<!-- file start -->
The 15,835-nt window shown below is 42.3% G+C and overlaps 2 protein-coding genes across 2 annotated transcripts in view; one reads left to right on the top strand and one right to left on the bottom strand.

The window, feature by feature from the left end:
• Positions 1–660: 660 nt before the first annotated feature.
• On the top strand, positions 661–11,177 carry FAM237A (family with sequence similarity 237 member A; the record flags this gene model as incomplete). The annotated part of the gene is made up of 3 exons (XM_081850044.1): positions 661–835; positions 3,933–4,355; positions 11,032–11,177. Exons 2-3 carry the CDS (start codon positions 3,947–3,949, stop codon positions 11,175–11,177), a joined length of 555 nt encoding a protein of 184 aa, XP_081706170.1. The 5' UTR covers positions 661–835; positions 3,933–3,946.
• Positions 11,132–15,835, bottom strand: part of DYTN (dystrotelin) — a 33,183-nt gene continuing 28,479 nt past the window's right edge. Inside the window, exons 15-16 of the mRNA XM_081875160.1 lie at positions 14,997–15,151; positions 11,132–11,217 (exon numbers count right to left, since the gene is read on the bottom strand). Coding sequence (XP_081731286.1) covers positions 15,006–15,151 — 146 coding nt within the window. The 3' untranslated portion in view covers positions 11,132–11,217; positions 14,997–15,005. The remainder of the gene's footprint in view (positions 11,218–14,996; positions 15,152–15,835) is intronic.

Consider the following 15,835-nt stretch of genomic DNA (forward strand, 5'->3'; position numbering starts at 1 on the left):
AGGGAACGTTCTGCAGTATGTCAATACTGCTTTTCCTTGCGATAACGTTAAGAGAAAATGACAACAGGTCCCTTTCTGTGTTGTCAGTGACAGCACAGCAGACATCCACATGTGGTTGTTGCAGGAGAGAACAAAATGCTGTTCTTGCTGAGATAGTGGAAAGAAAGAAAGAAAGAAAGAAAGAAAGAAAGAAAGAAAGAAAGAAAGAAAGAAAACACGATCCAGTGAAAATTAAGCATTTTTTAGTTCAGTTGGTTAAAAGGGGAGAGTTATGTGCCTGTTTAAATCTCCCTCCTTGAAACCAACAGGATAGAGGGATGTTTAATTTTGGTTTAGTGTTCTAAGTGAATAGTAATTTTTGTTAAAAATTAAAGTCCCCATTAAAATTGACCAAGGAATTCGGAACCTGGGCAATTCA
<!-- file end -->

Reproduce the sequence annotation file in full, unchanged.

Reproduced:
The 15,835-nt window shown below is 42.3% G+C and overlaps 2 protein-coding genes across 2 annotated transcripts in view; one reads left to right on the top strand and one right to left on the bottom strand.

The window, feature by feature from the left end:
• Positions 1–660: 660 nt before the first annotated feature.
• On the top strand, positions 661–11,177 carry FAM237A (family with sequence similarity 237 member A; the record flags this gene model as incomplete). The annotated part of the gene is made up of 3 exons (XM_081850044.1): positions 661–835; positions 3,933–4,355; positions 11,032–11,177. Exons 2-3 carry the CDS (start codon positions 3,947–3,949, stop codon positions 11,175–11,177), a joined length of 555 nt encoding a protein of 184 aa, XP_081706170.1. The 5' UTR covers positions 661–835; positions 3,933–3,946.
• Positions 11,132–15,835, bottom strand: part of DYTN (dystrotelin) — a 33,183-nt gene continuing 28,479 nt past the window's right edge. Inside the window, exons 15-16 of the mRNA XM_081875160.1 lie at positions 14,997–15,151; positions 11,132–11,217 (exon numbers count right to left, since the gene is read on the bottom strand). Coding sequence (XP_081731286.1) covers positions 15,006–15,151 — 146 coding nt within the window. The 3' untranslated portion in view covers positions 11,132–11,217; positions 14,997–15,005. The remainder of the gene's footprint in view (positions 11,218–14,996; positions 15,152–15,835) is intronic.

Consider the following 15,835-nt stretch of genomic DNA (forward strand, 5'->3'; position numbering starts at 1 on the left):
AGGGAACGTTCTGCAGTATGTCAATACTGCTTTTCCTTGCGATAACGTTAAGAGAAAATGACAACAGGTCCCTTTCTGTGTTGTCAGTGACAGCACAGCAGACATCCACATGTGGTTGTTGCAGGAGAGAACAAAATGCTGTTCTTGCTGAGATAGTGGAAAGAAAGAAAGAAAGAAAGAAAGAAAGAAAGAAAGAAAGAAAGAAAGAAAGAAAACACGATCCAGTGAAAATTAAGCATTTTTTAGTTCAGTTGGTTAAAAGGGGAGAGTTATGTGCCTGTTTAAATCTCCCTCCTTGAAACCAACAGGATAGAGGGATGTTTAATTTTGGTTTAGTGTTCTAAGTGAATAGTAATTTTTGTTAAAAATTAAAGTCCCCATTAAAATTGACCAAGGAATTCGGAACCTGGGCAATTCA